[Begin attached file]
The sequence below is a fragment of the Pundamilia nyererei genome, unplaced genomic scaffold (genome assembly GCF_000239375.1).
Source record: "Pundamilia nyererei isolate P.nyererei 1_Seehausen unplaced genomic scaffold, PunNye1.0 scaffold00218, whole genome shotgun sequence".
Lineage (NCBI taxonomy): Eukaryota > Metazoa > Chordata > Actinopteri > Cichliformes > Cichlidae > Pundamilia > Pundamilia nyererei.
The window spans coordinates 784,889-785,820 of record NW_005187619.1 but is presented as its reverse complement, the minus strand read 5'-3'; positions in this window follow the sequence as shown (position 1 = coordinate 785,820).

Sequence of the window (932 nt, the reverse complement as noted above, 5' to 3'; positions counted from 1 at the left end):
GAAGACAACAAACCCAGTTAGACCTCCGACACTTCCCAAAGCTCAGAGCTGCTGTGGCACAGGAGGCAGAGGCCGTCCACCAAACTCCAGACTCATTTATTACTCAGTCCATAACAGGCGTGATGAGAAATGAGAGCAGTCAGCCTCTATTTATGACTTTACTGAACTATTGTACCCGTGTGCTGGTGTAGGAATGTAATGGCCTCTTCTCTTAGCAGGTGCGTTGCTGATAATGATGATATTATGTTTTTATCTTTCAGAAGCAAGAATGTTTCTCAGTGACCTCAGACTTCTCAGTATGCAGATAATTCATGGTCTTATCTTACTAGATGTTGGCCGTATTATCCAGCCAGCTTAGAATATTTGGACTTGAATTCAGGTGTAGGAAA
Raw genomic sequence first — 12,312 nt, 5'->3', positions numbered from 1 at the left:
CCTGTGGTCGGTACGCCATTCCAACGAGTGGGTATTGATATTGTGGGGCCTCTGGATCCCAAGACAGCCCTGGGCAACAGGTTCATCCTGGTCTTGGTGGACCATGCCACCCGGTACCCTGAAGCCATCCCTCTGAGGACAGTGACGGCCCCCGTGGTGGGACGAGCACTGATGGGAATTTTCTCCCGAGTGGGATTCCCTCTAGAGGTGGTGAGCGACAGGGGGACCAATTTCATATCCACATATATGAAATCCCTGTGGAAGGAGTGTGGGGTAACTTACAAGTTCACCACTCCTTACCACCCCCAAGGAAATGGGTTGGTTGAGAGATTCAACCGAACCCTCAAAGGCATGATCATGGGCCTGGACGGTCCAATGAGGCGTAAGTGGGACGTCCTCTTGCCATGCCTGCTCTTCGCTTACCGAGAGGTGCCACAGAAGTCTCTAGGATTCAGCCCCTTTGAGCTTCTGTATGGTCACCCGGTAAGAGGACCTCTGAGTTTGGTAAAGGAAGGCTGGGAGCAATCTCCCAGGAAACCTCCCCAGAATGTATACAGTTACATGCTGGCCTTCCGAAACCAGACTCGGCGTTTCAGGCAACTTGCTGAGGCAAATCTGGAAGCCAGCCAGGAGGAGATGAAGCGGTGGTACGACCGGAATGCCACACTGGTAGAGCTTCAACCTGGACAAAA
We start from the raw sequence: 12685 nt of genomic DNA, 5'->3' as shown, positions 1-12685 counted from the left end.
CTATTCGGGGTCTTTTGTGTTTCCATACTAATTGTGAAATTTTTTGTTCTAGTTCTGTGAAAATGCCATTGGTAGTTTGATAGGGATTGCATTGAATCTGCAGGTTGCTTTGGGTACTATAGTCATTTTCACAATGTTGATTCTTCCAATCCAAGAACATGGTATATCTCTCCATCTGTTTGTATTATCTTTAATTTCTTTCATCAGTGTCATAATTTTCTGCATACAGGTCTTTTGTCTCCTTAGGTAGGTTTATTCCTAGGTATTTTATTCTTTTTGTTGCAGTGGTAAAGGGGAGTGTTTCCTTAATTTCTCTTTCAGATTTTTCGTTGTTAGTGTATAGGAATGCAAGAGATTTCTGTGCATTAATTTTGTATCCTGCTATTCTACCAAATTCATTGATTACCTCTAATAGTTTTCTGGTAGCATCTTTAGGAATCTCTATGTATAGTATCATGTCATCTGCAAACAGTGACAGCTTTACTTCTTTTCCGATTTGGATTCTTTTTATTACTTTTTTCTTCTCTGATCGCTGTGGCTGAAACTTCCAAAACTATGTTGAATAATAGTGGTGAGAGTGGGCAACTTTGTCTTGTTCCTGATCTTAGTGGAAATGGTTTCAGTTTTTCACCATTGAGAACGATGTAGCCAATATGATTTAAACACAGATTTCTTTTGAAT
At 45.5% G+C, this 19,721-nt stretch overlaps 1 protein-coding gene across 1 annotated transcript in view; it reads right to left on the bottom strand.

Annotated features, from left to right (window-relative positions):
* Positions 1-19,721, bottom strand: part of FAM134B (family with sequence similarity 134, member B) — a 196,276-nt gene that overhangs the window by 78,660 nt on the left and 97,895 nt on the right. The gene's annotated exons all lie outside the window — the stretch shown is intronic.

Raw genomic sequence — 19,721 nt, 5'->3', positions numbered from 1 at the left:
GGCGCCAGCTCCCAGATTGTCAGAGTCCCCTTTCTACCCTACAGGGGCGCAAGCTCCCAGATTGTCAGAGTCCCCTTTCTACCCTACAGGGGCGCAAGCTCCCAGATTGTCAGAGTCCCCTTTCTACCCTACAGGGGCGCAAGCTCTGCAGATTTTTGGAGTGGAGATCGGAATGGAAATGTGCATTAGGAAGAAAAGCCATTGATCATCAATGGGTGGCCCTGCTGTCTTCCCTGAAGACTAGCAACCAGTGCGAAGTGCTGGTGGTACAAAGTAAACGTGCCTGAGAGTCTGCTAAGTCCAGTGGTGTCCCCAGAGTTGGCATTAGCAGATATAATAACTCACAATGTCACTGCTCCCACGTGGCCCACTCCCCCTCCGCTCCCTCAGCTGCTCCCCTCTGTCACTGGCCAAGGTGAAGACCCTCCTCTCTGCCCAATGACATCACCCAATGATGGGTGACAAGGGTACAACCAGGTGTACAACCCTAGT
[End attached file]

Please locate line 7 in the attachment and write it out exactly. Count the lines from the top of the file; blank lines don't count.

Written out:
Raw genomic sequence first — 12,312 nt, 5'->3', positions numbered from 1 at the left: